What price fine wine?
Many bottles of Screaming Eagle


Not "I'm parched, so I'm slugging down a quenching mouthful of Glacier Freeze Gatorade," but rather "Are you friggin' kidding me???" That's my reaction to the price of some wines.  To wit:

$2,733 for a bottle of Petrus, from Pomerol, France.  That's the average price of several heralded vintages.  One vintage - it's a bit nicer, so understandably it deserves a slight premium over the mundane four-figure versions - sold at auction for $103,171.  

Blink, long pause.

That set in for you yet?  $103,171 for 25 ounces of grape juice.  Gold, at $1,215 per ounce, is a bargain compared to the $4,063 per ounce winning bid for the renowned Merlot produced on Jean-Francois Moueix's estate on 28 Bordeaux acres along the right bank of the Dordogne river.  

So now you are thinking (in a silly French accent), "Oui, monsieur, zee snooty Frogs, zey are obsesseeve, and sometimes excesseeve, when it comes to zehr wine."  Well, the French are not alone.

The price leader from Germany is the Egon Muller-Scharzhof Scharzhofberger Trockenbeerenauslese, averaging $9,087 per bottle.  They have to charge more... it takes a lot of ink to print labels with a name that long.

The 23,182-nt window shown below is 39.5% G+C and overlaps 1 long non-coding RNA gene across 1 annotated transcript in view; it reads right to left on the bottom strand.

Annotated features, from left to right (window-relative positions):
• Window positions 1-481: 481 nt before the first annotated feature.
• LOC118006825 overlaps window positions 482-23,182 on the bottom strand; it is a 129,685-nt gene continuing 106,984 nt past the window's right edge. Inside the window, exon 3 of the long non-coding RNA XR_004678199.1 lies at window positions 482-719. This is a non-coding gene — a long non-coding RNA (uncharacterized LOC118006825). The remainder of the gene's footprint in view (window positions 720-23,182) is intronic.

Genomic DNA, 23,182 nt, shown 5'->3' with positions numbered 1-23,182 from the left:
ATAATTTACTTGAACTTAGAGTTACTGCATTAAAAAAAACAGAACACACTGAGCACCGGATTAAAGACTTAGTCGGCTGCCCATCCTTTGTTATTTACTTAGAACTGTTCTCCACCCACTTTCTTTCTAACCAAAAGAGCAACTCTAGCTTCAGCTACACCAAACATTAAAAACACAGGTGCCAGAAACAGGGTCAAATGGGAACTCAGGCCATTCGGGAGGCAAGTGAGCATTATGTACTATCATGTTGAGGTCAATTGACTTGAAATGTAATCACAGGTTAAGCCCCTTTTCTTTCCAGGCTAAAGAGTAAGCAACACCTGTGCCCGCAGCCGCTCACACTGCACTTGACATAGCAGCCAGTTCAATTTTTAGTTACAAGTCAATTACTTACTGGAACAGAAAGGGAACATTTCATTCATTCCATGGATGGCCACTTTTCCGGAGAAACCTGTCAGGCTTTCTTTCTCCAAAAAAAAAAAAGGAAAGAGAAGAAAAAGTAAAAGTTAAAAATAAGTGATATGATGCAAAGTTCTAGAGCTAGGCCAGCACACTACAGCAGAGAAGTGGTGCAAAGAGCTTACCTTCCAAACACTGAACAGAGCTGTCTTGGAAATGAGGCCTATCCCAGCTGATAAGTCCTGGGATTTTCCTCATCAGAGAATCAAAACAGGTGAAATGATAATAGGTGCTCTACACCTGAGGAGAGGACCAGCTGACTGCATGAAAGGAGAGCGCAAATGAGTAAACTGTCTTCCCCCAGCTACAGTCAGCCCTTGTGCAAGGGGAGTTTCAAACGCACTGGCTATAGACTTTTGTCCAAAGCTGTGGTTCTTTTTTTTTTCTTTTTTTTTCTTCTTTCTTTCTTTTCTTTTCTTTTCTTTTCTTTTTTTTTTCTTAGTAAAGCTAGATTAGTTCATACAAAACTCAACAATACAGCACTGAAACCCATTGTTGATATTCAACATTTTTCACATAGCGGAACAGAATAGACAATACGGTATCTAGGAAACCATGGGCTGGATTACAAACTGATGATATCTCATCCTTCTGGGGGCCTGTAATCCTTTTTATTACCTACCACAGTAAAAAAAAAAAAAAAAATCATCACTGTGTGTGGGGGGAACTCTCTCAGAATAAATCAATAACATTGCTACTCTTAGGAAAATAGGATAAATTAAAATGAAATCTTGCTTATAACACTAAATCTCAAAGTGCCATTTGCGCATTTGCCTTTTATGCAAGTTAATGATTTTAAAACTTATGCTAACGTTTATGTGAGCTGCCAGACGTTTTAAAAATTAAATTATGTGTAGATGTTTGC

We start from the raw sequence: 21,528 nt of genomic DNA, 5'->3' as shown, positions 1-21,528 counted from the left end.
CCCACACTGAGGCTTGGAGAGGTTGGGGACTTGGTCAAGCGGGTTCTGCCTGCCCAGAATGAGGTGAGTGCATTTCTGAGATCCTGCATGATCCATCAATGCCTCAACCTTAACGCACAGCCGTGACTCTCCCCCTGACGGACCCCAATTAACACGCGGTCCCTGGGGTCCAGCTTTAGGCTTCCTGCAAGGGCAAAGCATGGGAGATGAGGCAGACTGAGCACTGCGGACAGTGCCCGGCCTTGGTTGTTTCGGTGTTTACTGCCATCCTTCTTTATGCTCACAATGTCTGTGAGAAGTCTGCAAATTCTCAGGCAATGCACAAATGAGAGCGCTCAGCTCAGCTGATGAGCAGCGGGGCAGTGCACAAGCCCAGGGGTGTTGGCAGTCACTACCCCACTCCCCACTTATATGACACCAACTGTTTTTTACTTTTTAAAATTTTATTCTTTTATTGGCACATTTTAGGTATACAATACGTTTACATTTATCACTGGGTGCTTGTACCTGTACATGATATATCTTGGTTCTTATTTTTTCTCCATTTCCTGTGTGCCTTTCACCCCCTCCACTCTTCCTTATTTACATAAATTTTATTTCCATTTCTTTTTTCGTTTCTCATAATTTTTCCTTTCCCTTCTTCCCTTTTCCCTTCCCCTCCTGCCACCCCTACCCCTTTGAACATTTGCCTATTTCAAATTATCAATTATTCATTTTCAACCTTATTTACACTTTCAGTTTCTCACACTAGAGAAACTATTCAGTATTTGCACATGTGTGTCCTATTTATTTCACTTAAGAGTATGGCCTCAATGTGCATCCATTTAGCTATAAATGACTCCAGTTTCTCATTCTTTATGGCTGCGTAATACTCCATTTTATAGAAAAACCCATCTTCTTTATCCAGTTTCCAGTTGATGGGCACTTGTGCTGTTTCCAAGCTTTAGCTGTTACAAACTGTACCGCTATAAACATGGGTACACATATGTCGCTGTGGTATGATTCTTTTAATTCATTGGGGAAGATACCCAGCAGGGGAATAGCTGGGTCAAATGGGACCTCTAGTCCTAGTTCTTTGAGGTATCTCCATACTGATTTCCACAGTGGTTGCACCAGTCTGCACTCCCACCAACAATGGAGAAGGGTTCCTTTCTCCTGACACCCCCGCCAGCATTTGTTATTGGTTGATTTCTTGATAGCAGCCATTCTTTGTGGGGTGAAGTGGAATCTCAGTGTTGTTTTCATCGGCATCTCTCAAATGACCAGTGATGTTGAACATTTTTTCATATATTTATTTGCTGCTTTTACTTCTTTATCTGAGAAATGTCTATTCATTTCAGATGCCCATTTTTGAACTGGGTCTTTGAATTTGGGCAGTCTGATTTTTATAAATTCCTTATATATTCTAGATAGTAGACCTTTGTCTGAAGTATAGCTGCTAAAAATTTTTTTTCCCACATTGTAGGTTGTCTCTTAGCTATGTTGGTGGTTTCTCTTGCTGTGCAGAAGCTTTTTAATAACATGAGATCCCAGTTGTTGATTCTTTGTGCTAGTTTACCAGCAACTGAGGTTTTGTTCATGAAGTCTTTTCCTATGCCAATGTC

And what about New World wines?  On various auction sites, you can bid on Napa's price leader, Screaming Eagle Winery's Cabernet Sauvignon.  Expect to pay about $2,908.  Some people can bypass the auction site and buy direct from the winery.  But not you.  You're not a member.  Sign up now, but be warned that "signing up for our waiting list does not offer access to purchase the wine at this time."  

Hmmmm.  Alrighty, then.

Let's put these price points in proper perspective.  For $2,196 per person, you can explore the Bordeaux wine region on a "Chateaux, Rivers and Wine" river boat cruise.  Your eight day excursion includes all meals, complimentary wine and beer, a visit to three UNESCO World Heritage Sites, six guided tours with audio headset, a wide sampling of Bordeaux wines, and classes from a master sommelier.  But wait, there's more!  You also get "Free Wi-Fi, connection speed may vary."  So for $500 less than a single bottle of Napa Cab, you can get more than a full week's immersion in the culture of wine, and the added bonus of sketchy internet service.  

While penning this blog, I sipped my favorite Pinot Noir from the Santa Ynez Valley.  It retails for $40.  To me, before researching for this post, it seemed like a bit of an extravagance to pay that much.  Not anymore.   


~ Kay Syrah

Wine Country Guru Gal

 Official Blog